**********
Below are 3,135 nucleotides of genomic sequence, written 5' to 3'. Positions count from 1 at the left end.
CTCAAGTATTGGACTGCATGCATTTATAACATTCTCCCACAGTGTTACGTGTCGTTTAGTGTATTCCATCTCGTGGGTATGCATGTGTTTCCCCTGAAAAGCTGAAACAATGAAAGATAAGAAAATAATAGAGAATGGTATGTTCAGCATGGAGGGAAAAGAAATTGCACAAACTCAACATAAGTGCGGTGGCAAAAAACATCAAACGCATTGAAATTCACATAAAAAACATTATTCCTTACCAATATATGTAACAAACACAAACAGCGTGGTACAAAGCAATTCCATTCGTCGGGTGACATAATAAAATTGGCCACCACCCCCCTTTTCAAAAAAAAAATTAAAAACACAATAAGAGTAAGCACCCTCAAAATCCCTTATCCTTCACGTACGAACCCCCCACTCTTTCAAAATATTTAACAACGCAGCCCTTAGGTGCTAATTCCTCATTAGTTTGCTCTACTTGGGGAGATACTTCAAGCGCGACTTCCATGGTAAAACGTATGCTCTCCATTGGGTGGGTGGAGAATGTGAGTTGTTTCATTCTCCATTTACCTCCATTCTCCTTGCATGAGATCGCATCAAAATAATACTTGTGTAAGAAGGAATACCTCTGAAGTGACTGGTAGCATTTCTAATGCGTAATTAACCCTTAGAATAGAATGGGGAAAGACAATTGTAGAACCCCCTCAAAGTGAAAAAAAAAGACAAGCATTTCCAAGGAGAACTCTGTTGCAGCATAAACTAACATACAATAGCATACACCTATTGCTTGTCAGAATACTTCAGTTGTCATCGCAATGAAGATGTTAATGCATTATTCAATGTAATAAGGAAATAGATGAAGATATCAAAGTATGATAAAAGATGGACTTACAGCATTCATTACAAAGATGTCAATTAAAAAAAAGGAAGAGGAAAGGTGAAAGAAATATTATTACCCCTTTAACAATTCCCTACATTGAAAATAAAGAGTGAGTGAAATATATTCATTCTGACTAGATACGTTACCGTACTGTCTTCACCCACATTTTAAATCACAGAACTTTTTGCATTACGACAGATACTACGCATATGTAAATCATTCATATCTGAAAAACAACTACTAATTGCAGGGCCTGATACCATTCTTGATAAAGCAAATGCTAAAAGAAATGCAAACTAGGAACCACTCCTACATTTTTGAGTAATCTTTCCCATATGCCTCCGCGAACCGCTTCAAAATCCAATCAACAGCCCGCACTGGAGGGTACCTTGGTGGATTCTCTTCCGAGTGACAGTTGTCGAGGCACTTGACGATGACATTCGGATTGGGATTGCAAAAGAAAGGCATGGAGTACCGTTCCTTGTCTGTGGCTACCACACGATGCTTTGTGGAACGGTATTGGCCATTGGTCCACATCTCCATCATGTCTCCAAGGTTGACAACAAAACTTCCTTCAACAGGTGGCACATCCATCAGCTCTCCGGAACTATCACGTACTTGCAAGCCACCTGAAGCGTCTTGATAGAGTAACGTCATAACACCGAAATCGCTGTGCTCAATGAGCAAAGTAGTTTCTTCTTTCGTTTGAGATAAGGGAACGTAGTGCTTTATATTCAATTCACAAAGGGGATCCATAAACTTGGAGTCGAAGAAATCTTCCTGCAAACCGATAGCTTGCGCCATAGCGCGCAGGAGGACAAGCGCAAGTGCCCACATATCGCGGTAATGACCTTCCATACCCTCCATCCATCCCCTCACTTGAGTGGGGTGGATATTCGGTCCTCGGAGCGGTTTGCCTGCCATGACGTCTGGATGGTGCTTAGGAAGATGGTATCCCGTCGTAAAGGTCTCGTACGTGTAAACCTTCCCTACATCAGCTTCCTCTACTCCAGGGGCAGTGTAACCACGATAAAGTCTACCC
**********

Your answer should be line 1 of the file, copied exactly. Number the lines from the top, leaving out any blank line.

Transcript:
Below are 3,135 nucleotides of genomic sequence, written 5' to 3'. Positions count from 1 at the left end.